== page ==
Territory Stories

Flood Warning and Damages in Alice Springs: Part 1 Executive Summary. Part 2 Tangible Damages Part 3 Intangible Damages & Emergency Procedures

Details:

Title

Flood Warning and Damages in Alice Springs: Part 1 Executive Summary. Part 2 Tangible Damages Part 3 Intangible Damages & Emergency Procedures

Creator

Handmer, John; Smith, D. I.; Greenaway, Mark

Collection

E-Publications; E-Books; PublicationNT; Report ; 53/1989

Date

1989-04-01

Description

Made available via the Publications (Legal Deposit) Act 2004 (NT).

Notes

Date:1989-04

Language

English

Publisher name

Power and Water Authority

Place of publication

Alice Springs

Series

Report ; 53/1989

File type

application/pdf.

Copyright owner

Check within Publication or with content Publisher.

Parent handle

https://hdl.handle.net/10070/228902

Citation address

https://hdl.handle.net/10070/673596

Page content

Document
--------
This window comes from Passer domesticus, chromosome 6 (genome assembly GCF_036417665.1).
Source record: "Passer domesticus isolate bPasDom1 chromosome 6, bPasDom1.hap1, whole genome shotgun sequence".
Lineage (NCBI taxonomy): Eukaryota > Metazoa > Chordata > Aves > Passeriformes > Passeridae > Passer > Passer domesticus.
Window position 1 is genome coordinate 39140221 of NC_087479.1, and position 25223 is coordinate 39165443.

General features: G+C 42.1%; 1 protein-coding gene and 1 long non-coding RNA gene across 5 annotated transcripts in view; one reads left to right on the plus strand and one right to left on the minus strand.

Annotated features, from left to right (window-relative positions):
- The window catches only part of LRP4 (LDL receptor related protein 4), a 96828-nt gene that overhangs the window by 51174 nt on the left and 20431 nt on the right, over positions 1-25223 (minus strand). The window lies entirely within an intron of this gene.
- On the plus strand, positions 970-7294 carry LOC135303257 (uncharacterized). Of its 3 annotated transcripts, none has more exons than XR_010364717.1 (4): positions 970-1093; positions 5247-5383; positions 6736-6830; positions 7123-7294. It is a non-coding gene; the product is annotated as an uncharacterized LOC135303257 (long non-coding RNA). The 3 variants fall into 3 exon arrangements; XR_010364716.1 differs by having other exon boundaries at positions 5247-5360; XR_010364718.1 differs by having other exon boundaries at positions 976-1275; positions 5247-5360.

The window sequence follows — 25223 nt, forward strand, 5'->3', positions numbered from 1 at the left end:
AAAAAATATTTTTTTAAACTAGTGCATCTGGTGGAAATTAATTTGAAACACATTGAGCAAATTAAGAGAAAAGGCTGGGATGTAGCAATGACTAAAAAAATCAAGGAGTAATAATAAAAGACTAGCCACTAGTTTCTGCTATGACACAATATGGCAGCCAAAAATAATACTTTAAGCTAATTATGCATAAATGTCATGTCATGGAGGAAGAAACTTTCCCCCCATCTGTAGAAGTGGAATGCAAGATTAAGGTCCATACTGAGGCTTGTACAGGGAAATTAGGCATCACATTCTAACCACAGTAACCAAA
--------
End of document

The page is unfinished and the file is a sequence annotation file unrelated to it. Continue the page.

Technical Report WRA89053 Viewed at 03:02:00 on 18/02/2010 Page 78 of 139. I I I I I I I I I I I I I I I I I I I I :27 existing system. Early on in the Elood there ~e=e ~"""'m""""'lnl'cat;on prob;"'IDs "'l'th ~h'" ~e" gaune ",I- f,_j~,-,.-l""'T' <""'-or~~ "- ........ ll~H...... ~.l. __ 1.,.. I- ___ ,~ } ""::J nL~ n~'":::,-,-c.!' \:; ';:"=' and ~ith Bond Springs. Also, telephone line c~~ges=ion ~~ Alice Springs threatened to haloper emergency ~e~ated ccmmunicat ions. The scheduled !:'epiacernent ~.,;i::h an H~;;LER:u type system should substantially reduce this proble~. The major limitation concerns system coverage, As pointed out above this is by no ~eans a problem =es::riccej to Alice Springs. Thus, there ~as extensive sha~lo~ flooding in A:ice Springs from local runoff by ~am, 31 Ma~ch 1988 , ~.,rhich ;..~as also causing flco;..~ in the Todd. 3ut as t~.-2re ,,-las no signif:"cant flow at ~~l.igley Gorge PA~-vlJ.A ""las :10:: .in 2. position to predict major flooding. It was 7.54am before the police were advised that evacuations were 'tq~ite likelyu. Decision making The av-ailable flood ~.,rar!1ing tixe in 4~lice Spri:"'.gs is particularly short, so it is very important that tine is ~o~ lost in deciding what action is appropriate. Wa~ni~~ systems contain many decision points: activation c~ the flood detection equipment and procedures; PAWA's des~siQ:~ t!) alert the police that a flood is like1y; the police notifying the Emergency Service; calling the Counte~ Disaster Committee togetheri issuing public t..;arnings; evacuating people; deciding prio=ities for resource allocation and so on. It is also important that the var~ous groups involved are clear about their roles. Ccmme~~s w~:l be limited to four points. The first point is Lhat at present PAI"lA notify only one organisation, the police, of the flood potential. T~is is a potential weak link in the system, which could resulc in avoidable delays; for example, the police could be fully occupied with another emergency. In most Australian flood warning systems the flood detection body alerts several different organisations of the possibility of floodi~gi these would normally include the police, emergency services, local government and broadcast media. The second point concerns the apparent need tc physically call the Counter Disaster Committee toget~er. The Committee members were contacted by the police "t 8ar. 31 l1arch and actually met at about 9am, by which time L::e C:'od was approaching its peak. l~ost members of the Committee interviewed felc that the meeting should have been called much earlier, perhaps the night before when flooding firs~ looked a possibility, so that the various sub-plans could have been put into action. This would also have avoided ehe situation where some members of the Committee had trouble getting to the meeting because of police road blocks and flooded roads. It is worth noting that activation of the


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